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What is Sukkot?

Sukkot, also known as the Feast of Tabernacles, is a joyous seven-day Jewish festival that falls on the 15th day of Tishrei (usually in September or October). It commemorates the Israelites' 40-year journey in the wilderness after the exodus from Egypt, during which they lived in temporary shelters, or sukkahs. These sukkahs are central to the holiday; families build and decorate their own, and it's customary to spend time inside them, eating and sometimes sleeping, to remember the ancestors' hardships and celebrate the harvest season. According to the Pew Research Center, about 10% of American Jews say they always or usually build a sukkah, highlighting the festival's enduring significance.


The holiday is also marked by the ritual waving of the Four Species—etrog (citron), lulav (palm frond), hadass (myrtle), and aravah (willow)—which represent different aspects of nature and are used to praise God for the earth's bounty. Sukkot is not only a historical commemoration but also an agricultural festival, deeply connected to the land and the changing seasons. It's a time of hospitality and community, with many inviting guests into their sukkahs to share meals and festivities. This practice, known as ushpizin, symbolizes the welcoming of the seven shepherds of Israel in spirit, including Abraham, Isaac, and Jacob, among others. Sukkot thus weaves together themes of faith, gratitude, and unity, offering a multifaceted holiday that resonates with both historical and contemporary significance.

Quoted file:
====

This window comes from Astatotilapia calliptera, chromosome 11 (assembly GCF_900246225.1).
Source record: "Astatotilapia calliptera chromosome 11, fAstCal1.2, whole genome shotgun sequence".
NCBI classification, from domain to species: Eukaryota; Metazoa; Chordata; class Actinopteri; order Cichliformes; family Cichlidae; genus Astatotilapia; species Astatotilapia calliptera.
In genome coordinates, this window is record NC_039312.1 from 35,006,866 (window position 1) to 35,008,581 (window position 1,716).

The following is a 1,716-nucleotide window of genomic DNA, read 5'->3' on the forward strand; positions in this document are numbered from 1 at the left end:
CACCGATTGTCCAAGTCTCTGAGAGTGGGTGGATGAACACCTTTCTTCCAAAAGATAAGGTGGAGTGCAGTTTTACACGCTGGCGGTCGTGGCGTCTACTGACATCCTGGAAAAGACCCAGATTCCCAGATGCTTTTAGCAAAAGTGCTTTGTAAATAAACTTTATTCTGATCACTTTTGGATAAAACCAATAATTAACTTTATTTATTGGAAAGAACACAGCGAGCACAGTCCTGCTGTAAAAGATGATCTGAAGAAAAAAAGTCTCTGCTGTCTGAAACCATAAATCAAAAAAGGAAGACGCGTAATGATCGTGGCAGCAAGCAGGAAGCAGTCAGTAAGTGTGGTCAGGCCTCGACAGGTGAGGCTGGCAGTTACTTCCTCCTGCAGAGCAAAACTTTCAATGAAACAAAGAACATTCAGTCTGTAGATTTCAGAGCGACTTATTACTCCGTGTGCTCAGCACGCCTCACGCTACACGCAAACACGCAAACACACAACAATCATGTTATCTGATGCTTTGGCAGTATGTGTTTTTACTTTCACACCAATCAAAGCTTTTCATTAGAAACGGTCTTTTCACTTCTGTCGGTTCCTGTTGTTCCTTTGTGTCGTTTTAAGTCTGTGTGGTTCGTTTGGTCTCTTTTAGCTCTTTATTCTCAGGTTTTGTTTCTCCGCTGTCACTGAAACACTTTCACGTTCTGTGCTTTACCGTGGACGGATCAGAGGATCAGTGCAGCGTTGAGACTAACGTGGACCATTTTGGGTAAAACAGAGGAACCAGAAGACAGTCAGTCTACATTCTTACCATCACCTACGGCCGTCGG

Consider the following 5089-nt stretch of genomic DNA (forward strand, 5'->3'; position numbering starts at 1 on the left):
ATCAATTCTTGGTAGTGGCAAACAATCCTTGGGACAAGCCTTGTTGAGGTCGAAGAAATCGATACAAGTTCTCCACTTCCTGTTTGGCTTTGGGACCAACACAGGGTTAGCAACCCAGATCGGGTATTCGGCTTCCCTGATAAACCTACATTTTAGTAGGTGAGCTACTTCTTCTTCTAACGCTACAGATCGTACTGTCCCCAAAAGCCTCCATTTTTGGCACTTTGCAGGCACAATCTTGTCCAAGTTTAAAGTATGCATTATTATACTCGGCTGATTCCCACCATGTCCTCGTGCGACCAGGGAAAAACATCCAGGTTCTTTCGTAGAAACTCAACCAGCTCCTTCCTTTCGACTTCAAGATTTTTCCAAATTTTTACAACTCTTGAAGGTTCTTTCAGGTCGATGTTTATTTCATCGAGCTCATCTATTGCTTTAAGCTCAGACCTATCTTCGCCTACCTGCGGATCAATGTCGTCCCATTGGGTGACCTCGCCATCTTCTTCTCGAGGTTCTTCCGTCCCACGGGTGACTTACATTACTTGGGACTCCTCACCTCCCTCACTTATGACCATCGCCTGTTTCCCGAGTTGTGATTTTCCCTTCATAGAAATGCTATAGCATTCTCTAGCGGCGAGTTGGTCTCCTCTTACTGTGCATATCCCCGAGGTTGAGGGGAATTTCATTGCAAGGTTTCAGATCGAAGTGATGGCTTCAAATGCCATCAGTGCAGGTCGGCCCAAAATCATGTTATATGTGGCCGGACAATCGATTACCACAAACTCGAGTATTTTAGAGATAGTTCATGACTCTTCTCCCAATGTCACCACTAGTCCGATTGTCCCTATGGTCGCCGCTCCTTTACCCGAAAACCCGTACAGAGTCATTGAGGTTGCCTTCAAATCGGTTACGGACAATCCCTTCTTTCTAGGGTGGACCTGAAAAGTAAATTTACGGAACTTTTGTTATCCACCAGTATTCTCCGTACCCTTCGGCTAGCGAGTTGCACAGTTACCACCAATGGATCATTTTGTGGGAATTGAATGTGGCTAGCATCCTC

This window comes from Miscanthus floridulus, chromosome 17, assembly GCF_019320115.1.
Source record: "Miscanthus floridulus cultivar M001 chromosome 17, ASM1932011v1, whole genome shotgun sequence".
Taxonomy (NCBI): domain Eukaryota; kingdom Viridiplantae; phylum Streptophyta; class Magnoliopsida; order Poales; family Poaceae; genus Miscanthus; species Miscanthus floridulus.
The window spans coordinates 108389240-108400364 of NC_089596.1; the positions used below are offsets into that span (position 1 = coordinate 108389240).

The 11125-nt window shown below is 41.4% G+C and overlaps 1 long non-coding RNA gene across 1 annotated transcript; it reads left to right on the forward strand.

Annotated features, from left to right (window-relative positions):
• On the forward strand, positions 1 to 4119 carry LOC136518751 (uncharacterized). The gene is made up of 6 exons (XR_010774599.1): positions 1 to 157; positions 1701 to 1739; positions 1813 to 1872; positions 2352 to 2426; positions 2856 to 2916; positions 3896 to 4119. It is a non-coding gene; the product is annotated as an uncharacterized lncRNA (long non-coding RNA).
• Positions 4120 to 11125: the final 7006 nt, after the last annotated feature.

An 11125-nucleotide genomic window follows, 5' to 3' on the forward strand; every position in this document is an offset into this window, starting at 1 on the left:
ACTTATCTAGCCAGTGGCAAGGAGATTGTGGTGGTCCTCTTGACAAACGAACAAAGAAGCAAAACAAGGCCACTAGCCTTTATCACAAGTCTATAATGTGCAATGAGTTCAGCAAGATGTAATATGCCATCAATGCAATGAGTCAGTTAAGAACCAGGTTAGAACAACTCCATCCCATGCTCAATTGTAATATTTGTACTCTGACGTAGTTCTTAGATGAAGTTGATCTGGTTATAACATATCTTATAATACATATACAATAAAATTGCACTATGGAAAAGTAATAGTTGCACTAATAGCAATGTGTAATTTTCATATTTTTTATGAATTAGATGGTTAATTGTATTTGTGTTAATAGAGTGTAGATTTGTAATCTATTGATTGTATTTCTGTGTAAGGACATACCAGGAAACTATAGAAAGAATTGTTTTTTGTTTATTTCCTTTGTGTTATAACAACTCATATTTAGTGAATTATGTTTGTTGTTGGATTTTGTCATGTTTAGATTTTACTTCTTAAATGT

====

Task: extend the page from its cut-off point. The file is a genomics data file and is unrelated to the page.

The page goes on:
Tricia Christensen
Tricia Christensen
Tricia Christensen
Tricia Christensen

Sukkot is a seven-day Jewish festival, which begins on the fifth day following Yom Kippur. It marks the harvest, and commemorates the forty years of exile the Jews had after escaping from Egypt. There are several different names for the holiday. It can be called the Day of Booths, or the Feast of the Tabernacles. It also may be termed The Days of our Rejoicing. Ashkenazi Jews often pronounce the holiday as Sukkos.

The meaning of a booth is tied to the definition of sukkot. Essentially a sukkah is a temporary structure for housing. These structures are meant to be symbolic of the temporary huts the Israelites lived in while in exile.

Morning prayers at the Western Wall in Jerusalem.
Morning prayers at the Western Wall in Jerusalem.

Jews are commanded to spend as much time in their sukkahs as possible. They may effectively live in their sukkah during the holiday — meaning eat, sleep and just hang out — or they may only eat their meals there and otherwise live in their homes. Jews that don't observe this holiday and its associated commandments, however, like most Reform Jews in the US, do not build these structures. Reform children, however, may build little, symbolic structures from popsicle sticks instead.

Rituals performed during Sukkot are interpreted from the Torah.
Rituals performed during Sukkot are interpreted from the Torah.